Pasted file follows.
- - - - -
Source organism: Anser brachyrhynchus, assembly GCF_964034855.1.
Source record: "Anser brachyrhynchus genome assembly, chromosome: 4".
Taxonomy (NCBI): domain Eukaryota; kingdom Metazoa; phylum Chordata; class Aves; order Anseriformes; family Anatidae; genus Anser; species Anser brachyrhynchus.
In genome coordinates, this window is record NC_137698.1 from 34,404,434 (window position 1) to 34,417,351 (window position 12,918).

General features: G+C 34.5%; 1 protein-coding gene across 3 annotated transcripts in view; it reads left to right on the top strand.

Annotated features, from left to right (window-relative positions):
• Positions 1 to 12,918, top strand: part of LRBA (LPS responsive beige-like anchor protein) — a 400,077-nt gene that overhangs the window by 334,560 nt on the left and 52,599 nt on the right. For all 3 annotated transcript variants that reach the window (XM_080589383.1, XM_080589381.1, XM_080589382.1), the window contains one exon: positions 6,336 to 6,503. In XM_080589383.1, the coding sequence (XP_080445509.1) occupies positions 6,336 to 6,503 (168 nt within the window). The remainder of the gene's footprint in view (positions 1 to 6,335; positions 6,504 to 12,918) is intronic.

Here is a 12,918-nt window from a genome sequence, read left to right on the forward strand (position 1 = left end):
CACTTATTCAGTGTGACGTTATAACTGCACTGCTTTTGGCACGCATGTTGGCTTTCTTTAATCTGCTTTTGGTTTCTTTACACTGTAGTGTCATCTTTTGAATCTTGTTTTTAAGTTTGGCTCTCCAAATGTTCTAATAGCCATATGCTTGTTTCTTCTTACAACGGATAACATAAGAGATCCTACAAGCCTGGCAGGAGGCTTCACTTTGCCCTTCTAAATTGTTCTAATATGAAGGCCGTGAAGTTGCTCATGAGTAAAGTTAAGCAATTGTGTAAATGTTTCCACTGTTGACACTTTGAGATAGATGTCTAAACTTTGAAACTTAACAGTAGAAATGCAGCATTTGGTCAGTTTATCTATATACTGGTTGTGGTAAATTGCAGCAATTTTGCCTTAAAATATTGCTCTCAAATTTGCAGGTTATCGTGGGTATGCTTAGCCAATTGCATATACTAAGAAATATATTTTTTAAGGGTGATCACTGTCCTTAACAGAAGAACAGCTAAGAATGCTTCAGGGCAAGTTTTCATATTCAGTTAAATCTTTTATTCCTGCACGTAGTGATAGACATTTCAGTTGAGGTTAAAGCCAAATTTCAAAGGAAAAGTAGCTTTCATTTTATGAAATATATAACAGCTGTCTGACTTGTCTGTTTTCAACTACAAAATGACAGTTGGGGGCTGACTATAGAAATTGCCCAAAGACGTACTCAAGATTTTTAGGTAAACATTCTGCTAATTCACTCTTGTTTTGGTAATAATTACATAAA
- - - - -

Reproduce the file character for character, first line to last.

Source organism: Anser brachyrhynchus, assembly GCF_964034855.1.
Source record: "Anser brachyrhynchus genome assembly, chromosome: 4".
Taxonomy (NCBI): domain Eukaryota; kingdom Metazoa; phylum Chordata; class Aves; order Anseriformes; family Anatidae; genus Anser; species Anser brachyrhynchus.
In genome coordinates, this window is record NC_137698.1 from 34,404,434 (window position 1) to 34,417,351 (window position 12,918).

General features: G+C 34.5%; 1 protein-coding gene across 3 annotated transcripts in view; it reads left to right on the top strand.

Annotated features, from left to right (window-relative positions):
• Positions 1 to 12,918, top strand: part of LRBA (LPS responsive beige-like anchor protein) — a 400,077-nt gene that overhangs the window by 334,560 nt on the left and 52,599 nt on the right. For all 3 annotated transcript variants that reach the window (XM_080589383.1, XM_080589381.1, XM_080589382.1), the window contains one exon: positions 6,336 to 6,503. In XM_080589383.1, the coding sequence (XP_080445509.1) occupies positions 6,336 to 6,503 (168 nt within the window). The remainder of the gene's footprint in view (positions 1 to 6,335; positions 6,504 to 12,918) is intronic.

Here is a 12,918-nt window from a genome sequence, read left to right on the forward strand (position 1 = left end):
CACTTATTCAGTGTGACGTTATAACTGCACTGCTTTTGGCACGCATGTTGGCTTTCTTTAATCTGCTTTTGGTTTCTTTACACTGTAGTGTCATCTTTTGAATCTTGTTTTTAAGTTTGGCTCTCCAAATGTTCTAATAGCCATATGCTTGTTTCTTCTTACAACGGATAACATAAGAGATCCTACAAGCCTGGCAGGAGGCTTCACTTTGCCCTTCTAAATTGTTCTAATATGAAGGCCGTGAAGTTGCTCATGAGTAAAGTTAAGCAATTGTGTAAATGTTTCCACTGTTGACACTTTGAGATAGATGTCTAAACTTTGAAACTTAACAGTAGAAATGCAGCATTTGGTCAGTTTATCTATATACTGGTTGTGGTAAATTGCAGCAATTTTGCCTTAAAATATTGCTCTCAAATTTGCAGGTTATCGTGGGTATGCTTAGCCAATTGCATATACTAAGAAATATATTTTTTAAGGGTGATCACTGTCCTTAACAGAAGAACAGCTAAGAATGCTTCAGGGCAAGTTTTCATATTCAGTTAAATCTTTTATTCCTGCACGTAGTGATAGACATTTCAGTTGAGGTTAAAGCCAAATTTCAAAGGAAAAGTAGCTTTCATTTTATGAAATATATAACAGCTGTCTGACTTGTCTGTTTTCAACTACAAAATGACAGTTGGGGGCTGACTATAGAAATTGCCCAAAGACGTACTCAAGATTTTTAGGTAAACATTCTGCTAATTCACTCTTGTTTTGGTAATAATTACATAAA